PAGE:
DISCLAIMER: Something’s broke with the latest version of Ubuntu (11.10) and adjusting these settings as shown below don’t seem to work like they’re supposed to, and I’ve not yet found a work around. So this guide may not work at all for you. I will update it as news emerges about this.
VNC is the default remote-desktop protocol for Ubuntu Linux and it can be used by anyone to access their home PC while they are away from home. Anyone who has used VNC and also has a router are likely familiar with setting up a port-forward rule in their router so that all inbound traffic destined for port number 5900 is sent to the correct/desired PC. But what if you wanted to be able to do this with multiple PCs on a home network and not have to relay through one PC in order to access another one?
You can do this by setting Ubuntu’s default VNC server (vino) to listen on an alternative port number. Up until recently, changing this port number was as easy as clicking on an Advanced tab in your Remote Desktop preferences window. For some reason, this new panel was removed after a more recent update so changing this port number became a bit of a mystery.
I’ve not done any hard digging to find out why this panel was removed, but my guess is they actually rolled the version of vino back to something older to temporarily avoid a known bug encountered with vino on servers that had Compiz enabled. I’m sure they’ll get it fixed eventually.
In the mean time, this setting is still easy to change if you know where to go. Here’s what you need to do:
- Open your Gnome Configuration Editor. You can do this quickly by pressing Alt-F2, then typing gconf-editor into the box and pressing Enter.
- In the editor, click Desktop>Gnome>Remote Access.
Once you get to this point, you’ll notice several VNC related settings on the right half of the Gnome Configuration Editor window. Edit the mentioned values as follows:
alternative_port: In the line that says “Alternative Port” near the top double-click the 5900 to edit and change it to the desired port number you’d like to use. After you’ve changed this, right-click on this value again to make a pop-out menu appear and then click “Set As Default”.
authentication_methods: This value should say (or mention) “[vnc]“. It might say [none] and that’s okay, but you still need to add “vnc”, so double-click on the value to bring up an edit window and click the Add button. It will ask you to supply a name/value, so just type in “vnc” (no quotes) and press enter. You’ll end up with a value of [none,vnc]. I don’t know if it matters or not, but at this point I edited the values further so that vnc was listed above none, so it ended up looking like [vnc,none] in the end. My thinking behind this has to do with the way some blacklists (TCP/IP for example) delimit their endings. That’s a whole other blog post…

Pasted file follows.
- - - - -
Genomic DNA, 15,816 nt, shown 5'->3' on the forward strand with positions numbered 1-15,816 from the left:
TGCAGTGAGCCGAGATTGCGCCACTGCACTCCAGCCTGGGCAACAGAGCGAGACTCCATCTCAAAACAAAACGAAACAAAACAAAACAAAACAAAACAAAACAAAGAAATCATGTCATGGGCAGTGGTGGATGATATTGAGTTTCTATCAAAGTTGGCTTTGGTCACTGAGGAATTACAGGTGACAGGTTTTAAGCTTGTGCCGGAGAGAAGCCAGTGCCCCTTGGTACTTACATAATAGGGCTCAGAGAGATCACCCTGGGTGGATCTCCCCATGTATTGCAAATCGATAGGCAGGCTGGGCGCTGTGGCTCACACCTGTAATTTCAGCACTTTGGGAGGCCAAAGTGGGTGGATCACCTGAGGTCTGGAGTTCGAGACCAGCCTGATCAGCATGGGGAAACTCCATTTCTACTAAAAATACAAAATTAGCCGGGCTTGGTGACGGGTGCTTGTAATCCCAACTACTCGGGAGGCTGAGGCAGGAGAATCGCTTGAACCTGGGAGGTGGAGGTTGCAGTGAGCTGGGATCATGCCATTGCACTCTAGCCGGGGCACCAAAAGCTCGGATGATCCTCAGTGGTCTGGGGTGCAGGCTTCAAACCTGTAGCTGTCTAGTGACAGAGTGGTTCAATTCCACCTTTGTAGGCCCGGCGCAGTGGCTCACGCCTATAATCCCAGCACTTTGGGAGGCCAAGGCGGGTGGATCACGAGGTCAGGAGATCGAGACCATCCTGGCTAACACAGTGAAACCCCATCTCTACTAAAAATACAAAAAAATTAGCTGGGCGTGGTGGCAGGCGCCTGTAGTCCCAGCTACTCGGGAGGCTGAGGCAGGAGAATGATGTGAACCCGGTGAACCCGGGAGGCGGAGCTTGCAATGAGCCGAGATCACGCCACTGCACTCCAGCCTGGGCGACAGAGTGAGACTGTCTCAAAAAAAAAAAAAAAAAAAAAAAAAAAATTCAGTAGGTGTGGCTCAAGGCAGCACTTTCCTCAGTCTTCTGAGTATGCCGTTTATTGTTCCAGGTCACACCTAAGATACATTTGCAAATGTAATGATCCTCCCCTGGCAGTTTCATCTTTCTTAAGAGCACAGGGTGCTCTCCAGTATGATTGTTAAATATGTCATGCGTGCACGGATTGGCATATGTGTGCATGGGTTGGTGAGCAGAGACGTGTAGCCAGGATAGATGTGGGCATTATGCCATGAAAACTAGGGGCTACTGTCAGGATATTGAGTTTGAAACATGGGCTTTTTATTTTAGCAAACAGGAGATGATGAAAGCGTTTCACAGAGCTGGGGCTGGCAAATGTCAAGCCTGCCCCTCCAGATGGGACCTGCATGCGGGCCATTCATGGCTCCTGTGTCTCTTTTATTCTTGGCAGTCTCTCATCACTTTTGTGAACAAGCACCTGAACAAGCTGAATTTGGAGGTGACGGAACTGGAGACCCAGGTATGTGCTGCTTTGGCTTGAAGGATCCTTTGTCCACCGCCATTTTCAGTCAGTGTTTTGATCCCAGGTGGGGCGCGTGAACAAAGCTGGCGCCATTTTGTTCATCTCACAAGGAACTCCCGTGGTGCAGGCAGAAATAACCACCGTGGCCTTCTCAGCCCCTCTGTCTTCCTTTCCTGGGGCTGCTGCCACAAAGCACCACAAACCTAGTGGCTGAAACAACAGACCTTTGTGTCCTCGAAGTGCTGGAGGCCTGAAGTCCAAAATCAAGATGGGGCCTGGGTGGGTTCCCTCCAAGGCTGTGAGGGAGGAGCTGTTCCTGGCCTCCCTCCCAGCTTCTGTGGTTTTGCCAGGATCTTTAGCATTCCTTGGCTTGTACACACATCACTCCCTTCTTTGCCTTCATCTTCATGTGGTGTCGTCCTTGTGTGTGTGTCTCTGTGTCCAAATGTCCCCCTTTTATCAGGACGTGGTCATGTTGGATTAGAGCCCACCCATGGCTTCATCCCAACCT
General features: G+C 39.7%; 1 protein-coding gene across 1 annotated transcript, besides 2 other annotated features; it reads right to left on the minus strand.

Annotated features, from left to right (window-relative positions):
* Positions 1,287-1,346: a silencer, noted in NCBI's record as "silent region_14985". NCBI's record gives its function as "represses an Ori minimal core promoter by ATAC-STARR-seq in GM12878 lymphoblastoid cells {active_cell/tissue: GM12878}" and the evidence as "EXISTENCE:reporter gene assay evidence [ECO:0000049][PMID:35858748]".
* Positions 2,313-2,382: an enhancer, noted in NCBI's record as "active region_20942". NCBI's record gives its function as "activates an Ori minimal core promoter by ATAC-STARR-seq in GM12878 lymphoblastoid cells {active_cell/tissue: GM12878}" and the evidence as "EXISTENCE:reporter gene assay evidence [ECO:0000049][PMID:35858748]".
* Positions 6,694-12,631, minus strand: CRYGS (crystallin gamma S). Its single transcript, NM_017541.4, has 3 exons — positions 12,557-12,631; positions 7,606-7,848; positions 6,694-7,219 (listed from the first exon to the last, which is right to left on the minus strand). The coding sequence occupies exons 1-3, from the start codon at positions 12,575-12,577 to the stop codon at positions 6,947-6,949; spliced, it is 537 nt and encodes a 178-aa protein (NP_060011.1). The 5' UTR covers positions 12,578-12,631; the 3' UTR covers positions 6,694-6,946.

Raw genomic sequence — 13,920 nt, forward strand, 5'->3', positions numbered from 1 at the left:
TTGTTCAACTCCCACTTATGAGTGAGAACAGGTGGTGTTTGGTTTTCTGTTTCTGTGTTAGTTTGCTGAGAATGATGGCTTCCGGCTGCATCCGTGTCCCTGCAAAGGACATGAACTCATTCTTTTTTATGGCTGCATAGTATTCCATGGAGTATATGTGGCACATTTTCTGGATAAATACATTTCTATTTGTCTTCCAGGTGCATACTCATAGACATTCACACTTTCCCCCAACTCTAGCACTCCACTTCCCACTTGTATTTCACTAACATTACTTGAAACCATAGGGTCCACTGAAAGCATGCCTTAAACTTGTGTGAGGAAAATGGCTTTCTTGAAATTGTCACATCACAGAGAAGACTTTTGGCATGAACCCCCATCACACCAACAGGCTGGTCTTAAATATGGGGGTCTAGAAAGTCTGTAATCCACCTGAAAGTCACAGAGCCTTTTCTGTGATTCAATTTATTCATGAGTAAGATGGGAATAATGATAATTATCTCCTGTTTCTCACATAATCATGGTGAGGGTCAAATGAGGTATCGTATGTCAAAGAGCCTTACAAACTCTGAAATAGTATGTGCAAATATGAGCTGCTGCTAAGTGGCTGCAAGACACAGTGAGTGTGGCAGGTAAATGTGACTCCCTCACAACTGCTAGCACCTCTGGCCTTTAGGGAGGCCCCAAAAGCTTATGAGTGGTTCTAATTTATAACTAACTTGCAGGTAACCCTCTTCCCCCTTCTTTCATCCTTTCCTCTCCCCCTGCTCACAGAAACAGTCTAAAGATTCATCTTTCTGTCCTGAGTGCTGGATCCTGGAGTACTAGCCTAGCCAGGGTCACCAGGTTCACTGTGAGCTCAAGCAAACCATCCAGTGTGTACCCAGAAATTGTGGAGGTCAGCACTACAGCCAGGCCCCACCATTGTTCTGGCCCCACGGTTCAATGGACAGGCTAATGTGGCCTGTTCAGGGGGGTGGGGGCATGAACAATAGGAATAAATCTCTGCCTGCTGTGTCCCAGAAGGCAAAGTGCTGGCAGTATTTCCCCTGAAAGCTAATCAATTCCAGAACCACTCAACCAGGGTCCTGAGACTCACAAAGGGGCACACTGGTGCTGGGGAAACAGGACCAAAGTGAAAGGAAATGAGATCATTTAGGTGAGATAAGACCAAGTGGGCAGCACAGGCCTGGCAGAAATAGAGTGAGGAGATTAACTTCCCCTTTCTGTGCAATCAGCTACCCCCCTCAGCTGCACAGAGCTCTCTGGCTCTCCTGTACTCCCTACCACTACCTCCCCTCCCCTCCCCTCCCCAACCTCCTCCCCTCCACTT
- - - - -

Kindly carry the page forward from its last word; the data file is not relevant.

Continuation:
enabled: There is a solitary check box by this parameter. Make sure its box has a check-mark inside of it.
use_alternative_port: Also make sure this parameter has a check mark in it’s box as well. Also, right-click on this value and then click “Set as Default” for it as well.
Now close Gnome Configuration Editor.
That’s it! Restart the computer to get the settings to take effect.
You should also do one or more of the following:
- Use Firestarter to add a rule allowing inbound traffic on the new port number you specified above so that your host firewall doesn’t block it. (Click Applications>Add/Remove and search for Firestarter to install it if you don’t have it already).
- Set a new port-forwarding filter up in your router to direct inbound traffic on that new port towards the PC you just modified (duh!)
To connect to a VNC server on an alternative port, you just add a colon and the new port number to the end of the host address. Lets pretend the new number if 5901 instead of 5900. You would type the host address like this:
- I’ve also used a 1 instead of 5901 and it works. For 5902 you could probably use just the number 2 by itself, and so on.
And that’s all there is to it!